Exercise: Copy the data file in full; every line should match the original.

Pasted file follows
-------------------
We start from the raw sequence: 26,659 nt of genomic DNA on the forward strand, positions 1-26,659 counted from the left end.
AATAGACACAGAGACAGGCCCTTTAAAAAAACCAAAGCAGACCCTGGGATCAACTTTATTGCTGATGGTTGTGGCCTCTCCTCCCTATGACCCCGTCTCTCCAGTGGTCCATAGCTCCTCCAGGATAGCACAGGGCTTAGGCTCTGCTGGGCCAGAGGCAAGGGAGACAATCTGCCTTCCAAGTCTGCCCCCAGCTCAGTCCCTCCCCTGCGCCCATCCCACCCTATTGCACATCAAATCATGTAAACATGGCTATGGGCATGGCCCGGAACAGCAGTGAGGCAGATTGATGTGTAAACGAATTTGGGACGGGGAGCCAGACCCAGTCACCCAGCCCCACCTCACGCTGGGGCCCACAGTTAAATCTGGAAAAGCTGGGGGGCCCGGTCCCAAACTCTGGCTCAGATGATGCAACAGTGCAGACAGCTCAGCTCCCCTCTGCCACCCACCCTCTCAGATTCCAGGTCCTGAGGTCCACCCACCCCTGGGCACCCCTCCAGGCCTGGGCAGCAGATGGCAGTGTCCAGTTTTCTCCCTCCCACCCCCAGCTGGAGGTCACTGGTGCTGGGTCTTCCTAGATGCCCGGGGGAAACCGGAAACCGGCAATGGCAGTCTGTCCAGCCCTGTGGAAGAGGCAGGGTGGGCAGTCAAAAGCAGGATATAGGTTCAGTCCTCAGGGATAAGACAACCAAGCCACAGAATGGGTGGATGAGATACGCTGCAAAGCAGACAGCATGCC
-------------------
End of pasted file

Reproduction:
We start from the raw sequence: 26,659 nt of genomic DNA on the forward strand, positions 1-26,659 counted from the left end.
AATAGACACAGAGACAGGCCCTTTAAAAAAACCAAAGCAGACCCTGGGATCAACTTTATTGCTGATGGTTGTGGCCTCTCCTCCCTATGACCCCGTCTCTCCAGTGGTCCATAGCTCCTCCAGGATAGCACAGGGCTTAGGCTCTGCTGGGCCAGAGGCAAGGGAGACAATCTGCCTTCCAAGTCTGCCCCCAGCTCAGTCCCTCCCCTGCGCCCATCCCACCCTATTGCACATCAAATCATGTAAACATGGCTATGGGCATGGCCCGGAACAGCAGTGAGGCAGATTGATGTGTAAACGAATTTGGGACGGGGAGCCAGACCCAGTCACCCAGCCCCACCTCACGCTGGGGCCCACAGTTAAATCTGGAAAAGCTGGGGGGCCCGGTCCCAAACTCTGGCTCAGATGATGCAACAGTGCAGACAGCTCAGCTCCCCTCTGCCACCCACCCTCTCAGATTCCAGGTCCTGAGGTCCACCCACCCCTGGGCACCCCTCCAGGCCTGGGCAGCAGATGGCAGTGTCCAGTTTTCTCCCTCCCACCCCCAGCTGGAGGTCACTGGTGCTGGGTCTTCCTAGATGCCCGGGGGAAACCGGAAACCGGCAATGGCAGTCTGTCCAGCCCTGTGGAAGAGGCAGGGTGGGCAGTCAAAAGCAGGATATAGGTTCAGTCCTCAGGGATAAGACAACCAAGCCACAGAATGGGTGGATGAGATACGCTGCAAAGCAGACAGCATGCC